Chinese face-swap app Zao faces backlash over user data protection

App goes viral within days of debut, but users worry over financial identity theft, among other issues.

Photo: Stock.tuchong.com

Despite going viral and topping the download charts within two days of its debut, a Chinese face-swap app has courted controversy over its potential violations of user data protection.

Zao uses deepfake-like artificial intelligence technology that allows users to replace the face of actors or actresses in the hottest movies and soap operas with their own by simply uploading a selfie. Users can then share Zao-produced video clips, GIFs and memes with friends on social platforms like WeChat and Weibo.

Officially launched Friday, Zao has quickly skyrocketed to the top on China’s Apple app store free download charts. Then backlash kicked in.

Given the massive adoption of facial scan payment in China, some users are worried that uploading their photos to a public platform could cause financial identity theft. Alipay, one of China’s two biggest digital payment platforms, reassured its users on Sunday that current face-swap apps cannot bypass security checks of facial recognition payment.

“Even if there is a very minor probability that an incident of identity theft occurs, such a loss will be fully covered by insurance,” the statement on Weibo read. 

“Current face-swap apps cannot bypass security checks of facial recognition payment,” Alipay posted on Weibo. ” Even if there is a very minor probability that an incident of identity theft occurs, such a loss will be fully covered by insurance.” Photo: Alipay’s Weibo post

On the same day, top messaging app WeChat banned the external links shared from Zao, saying “the app has security risks.”

Many users and media reports have lashed out at what they say is Zao’s unfair agreement that users barely read thoroughly before clicking “agree” to commence the service.

Zao allows users to upload new footage to do face-swapping, but according to the original version of its terms of service, “before uploading and posting your content, you grant us (Zao, Zao-related firms and Zao users) a worldwide, royalty-free, irrevocable, perpetual, transferable sub-licensable license to use. ”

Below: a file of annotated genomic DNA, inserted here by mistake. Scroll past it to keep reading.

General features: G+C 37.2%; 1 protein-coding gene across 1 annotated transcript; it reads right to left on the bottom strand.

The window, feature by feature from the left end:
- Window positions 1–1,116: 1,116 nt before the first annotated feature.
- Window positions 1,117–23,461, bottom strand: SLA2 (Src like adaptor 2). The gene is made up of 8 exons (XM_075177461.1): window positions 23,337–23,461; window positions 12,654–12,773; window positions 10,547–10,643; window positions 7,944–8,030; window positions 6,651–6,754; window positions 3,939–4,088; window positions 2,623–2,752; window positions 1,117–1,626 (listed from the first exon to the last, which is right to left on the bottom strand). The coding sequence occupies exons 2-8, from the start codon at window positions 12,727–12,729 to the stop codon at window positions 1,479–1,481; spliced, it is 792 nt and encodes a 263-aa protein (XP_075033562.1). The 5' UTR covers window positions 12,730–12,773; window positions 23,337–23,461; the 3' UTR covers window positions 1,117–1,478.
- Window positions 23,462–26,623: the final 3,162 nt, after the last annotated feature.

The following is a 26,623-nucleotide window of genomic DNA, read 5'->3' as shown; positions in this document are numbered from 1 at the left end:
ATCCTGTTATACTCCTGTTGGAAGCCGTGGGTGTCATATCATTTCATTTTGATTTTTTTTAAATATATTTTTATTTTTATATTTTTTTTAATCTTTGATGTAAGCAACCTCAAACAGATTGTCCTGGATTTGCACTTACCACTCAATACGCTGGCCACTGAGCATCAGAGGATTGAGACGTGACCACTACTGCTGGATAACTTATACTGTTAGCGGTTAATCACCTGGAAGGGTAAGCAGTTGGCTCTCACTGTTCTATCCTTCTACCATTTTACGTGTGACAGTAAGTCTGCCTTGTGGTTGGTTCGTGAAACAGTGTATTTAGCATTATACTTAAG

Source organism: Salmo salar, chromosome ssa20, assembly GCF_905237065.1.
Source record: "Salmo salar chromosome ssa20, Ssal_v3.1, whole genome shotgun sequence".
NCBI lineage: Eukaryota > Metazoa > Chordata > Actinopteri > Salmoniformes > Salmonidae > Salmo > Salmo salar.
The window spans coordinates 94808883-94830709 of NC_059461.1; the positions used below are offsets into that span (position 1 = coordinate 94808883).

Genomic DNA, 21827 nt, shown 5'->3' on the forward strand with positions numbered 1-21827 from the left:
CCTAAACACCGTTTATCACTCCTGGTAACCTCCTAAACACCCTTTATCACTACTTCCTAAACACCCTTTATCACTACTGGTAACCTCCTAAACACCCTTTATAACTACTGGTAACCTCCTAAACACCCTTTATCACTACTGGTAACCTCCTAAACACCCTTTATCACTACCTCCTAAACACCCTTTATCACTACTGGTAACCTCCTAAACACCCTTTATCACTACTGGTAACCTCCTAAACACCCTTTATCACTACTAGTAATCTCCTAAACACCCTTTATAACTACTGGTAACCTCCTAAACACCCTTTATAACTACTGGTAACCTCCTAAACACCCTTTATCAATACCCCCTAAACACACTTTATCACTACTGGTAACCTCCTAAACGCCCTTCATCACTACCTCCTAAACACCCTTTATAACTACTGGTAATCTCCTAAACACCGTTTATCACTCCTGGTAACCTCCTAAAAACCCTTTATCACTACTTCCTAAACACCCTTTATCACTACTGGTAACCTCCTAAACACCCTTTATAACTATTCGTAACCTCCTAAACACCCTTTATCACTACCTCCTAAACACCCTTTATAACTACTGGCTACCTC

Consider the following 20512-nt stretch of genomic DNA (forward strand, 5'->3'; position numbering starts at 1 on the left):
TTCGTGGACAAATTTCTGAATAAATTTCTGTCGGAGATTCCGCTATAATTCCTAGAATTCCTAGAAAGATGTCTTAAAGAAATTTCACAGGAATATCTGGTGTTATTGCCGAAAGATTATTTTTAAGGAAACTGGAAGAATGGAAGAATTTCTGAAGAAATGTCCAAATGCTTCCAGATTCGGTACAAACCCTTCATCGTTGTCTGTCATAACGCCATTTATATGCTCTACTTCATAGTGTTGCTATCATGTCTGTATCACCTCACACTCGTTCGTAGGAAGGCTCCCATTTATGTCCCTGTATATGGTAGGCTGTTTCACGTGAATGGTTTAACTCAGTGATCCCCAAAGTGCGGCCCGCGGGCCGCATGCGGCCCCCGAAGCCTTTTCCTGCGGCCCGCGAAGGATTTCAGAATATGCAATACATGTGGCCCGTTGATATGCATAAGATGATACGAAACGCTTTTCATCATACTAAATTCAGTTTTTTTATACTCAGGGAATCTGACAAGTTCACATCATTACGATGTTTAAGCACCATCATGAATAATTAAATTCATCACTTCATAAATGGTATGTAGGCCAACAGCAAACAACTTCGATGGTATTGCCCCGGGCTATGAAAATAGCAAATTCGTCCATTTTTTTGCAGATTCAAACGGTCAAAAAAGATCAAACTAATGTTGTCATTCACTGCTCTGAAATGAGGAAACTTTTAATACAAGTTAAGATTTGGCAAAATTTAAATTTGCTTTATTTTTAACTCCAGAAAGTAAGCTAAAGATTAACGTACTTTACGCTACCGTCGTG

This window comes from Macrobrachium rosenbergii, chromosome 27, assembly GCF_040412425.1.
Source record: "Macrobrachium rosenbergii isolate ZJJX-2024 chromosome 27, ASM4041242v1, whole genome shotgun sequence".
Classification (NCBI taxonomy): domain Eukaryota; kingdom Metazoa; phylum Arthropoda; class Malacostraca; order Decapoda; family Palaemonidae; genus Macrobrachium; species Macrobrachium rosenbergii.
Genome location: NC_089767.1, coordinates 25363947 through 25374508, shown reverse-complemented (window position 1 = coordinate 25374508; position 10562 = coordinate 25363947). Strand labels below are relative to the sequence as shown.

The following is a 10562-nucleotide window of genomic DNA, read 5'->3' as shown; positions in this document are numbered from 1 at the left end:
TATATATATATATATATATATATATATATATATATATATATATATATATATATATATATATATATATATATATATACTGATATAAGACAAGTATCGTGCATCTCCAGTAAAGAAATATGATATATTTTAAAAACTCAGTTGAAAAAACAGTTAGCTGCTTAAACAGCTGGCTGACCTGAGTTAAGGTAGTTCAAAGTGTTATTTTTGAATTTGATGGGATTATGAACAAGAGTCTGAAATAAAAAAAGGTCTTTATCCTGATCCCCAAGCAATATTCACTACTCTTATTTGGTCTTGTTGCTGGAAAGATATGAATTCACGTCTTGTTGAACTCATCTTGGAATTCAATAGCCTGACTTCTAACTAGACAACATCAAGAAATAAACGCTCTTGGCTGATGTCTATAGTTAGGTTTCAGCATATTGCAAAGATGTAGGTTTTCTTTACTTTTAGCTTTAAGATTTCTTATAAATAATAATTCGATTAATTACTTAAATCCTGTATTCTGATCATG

Industry observers say that the clause was designed to avoid violations of copyrights and portrait rights, shifting the blame to users if they upload unauthorized footage.

“The clause is not valid from a legal standpoint,” Wang Jun, a lawyer at Beijing TA Law Firm, told Sina Tech News.

Succumbing to widespread pressures,  Zao updated terms over the weekend, adding a special notification that states user content on its app would not be used in any other forms without user’s permission, and that Zao would erase data from its servers if users delete their uploads.

“We understand the concerns about users’ privacy. We have received your feedback and we need more time to fix the issues which we didn’t take into consideration,” Zao said in a post on Sunday.

“We understand the concerns about users’ privacy. We have received your feedback and we need more time to fix the issues which we didn’t take into consideration,” Zao said in a post. Photo: Zao’s Weibo post

The controversial app is backed by Nasdaq-listed MoMo, a location-based social networking app and the developer of China’s Tinder Tantan, according to Chinese business data provider Tianyancha.